# Hi all, I am very new to Mathematics and I am studying inequalities currently... I have problem in solving exponential inequalities. I mean I can solve the very simple one with help of logarithm...

Hi all,

I am very new to Mathematics and I am studying inequalities currently... I have problem in solving exponential inequalities.

I mean I can solve the very simple one with help of logarithm but not more complex ones... for example:

1) (2/3)^(x^2-4x) =< 1

&

2) 2^(x^2-16) >= 1

I really appreciate if someone tell me how to solve these kinds of exponential inequalities step by step.. and please consider that you are helping a dummy!!! Advance explanation is really appreciated! Thankssss...

embizze | Certified Educator

In both of these cases it helps to consider an easier problem:

(1) Solve `2^(x^2-16)>=1`

Consider `2^k >=1` . In this case it is clear that `k>=0` is a solution. (Take `log_2` of both sides)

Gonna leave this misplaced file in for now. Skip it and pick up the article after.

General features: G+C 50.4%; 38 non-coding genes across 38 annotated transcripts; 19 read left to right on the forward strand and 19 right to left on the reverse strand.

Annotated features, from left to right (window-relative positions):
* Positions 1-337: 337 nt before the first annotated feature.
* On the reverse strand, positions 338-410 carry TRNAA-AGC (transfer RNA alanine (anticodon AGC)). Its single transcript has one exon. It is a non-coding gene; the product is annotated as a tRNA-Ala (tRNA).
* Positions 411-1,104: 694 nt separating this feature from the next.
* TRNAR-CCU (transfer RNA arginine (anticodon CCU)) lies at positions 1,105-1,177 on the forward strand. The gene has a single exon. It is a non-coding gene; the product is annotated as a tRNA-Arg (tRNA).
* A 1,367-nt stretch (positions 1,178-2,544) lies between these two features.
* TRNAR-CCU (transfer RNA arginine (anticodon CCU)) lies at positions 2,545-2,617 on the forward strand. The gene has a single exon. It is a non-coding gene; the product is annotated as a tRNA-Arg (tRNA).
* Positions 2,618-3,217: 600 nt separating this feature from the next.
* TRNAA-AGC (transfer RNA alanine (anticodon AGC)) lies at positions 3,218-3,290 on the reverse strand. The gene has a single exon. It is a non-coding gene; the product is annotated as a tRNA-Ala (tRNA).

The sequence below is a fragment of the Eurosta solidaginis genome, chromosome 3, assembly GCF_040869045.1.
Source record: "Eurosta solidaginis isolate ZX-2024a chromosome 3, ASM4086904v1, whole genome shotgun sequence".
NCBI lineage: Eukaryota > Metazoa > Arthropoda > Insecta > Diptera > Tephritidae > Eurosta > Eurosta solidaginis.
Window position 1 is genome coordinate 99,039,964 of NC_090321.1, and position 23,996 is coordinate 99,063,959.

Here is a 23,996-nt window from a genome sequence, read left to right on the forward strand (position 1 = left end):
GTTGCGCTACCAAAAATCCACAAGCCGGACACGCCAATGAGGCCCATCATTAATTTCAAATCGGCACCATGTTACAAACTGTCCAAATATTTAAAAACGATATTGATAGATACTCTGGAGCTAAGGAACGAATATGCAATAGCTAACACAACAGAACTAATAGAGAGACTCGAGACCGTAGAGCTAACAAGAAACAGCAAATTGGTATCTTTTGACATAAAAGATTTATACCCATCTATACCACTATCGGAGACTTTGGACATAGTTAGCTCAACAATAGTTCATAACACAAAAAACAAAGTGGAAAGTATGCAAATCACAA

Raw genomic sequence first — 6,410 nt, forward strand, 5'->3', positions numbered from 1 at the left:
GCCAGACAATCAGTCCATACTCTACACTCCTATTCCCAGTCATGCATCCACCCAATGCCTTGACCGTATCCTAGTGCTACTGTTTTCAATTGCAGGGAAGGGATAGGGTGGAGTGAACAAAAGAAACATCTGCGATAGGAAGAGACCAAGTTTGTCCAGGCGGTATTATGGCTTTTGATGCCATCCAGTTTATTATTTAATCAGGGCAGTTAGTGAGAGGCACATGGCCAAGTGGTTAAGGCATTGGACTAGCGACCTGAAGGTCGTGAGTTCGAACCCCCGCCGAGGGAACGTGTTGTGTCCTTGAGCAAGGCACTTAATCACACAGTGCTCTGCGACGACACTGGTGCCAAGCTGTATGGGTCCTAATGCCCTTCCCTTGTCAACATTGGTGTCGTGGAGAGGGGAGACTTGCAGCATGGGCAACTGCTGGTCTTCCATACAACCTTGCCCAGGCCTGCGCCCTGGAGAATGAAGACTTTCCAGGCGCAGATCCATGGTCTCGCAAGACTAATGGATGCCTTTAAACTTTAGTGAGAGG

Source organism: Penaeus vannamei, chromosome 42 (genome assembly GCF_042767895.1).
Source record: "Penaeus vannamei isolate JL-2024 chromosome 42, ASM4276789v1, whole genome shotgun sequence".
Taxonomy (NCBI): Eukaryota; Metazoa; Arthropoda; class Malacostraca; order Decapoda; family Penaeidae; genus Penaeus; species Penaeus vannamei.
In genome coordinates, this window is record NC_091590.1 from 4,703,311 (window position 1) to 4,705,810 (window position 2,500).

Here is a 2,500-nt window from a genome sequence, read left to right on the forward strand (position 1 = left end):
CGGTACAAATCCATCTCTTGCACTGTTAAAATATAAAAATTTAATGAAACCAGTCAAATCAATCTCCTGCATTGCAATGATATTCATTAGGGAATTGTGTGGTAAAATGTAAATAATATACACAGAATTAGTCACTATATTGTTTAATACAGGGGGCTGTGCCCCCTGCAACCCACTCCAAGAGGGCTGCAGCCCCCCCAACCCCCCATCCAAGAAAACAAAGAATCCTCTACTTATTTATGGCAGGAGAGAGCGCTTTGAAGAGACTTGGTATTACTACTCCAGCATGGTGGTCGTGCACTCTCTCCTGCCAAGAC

Thus `x^2-16>=0` will yield the solution. In order to solve this you realize that `x^2-16` is a quadratic whose graph is a parabola, with vertex (0,0) and opening up. The zeros can be found by factoring: (x+4)(x-4)=0 so x=-4 or 4. The quadratic is greater than 0 on `(-oo,-4] uu [4,oo)` .

Thus the solution is `x<=-4` or `x>=4` . The graph of `2^(x^2-16):`

(2) Solve `(2/3)^(x^2-4x)<=1`

Consider `(2/3)^k<=1` . It is clear that `k>=0` provides the solutions.(He``re the base is less than one)

Thus `x^2-4x>=0` yields the solutions. `x(x-4)>=0` : The zeros of the quadratic are at 0 and 4, and the function is positive on `(-oo,0]uu[4,oo)`

The solution is`` `x<=0` or `x>=4` .

The graph of `(2/3)^(x^2-4x):`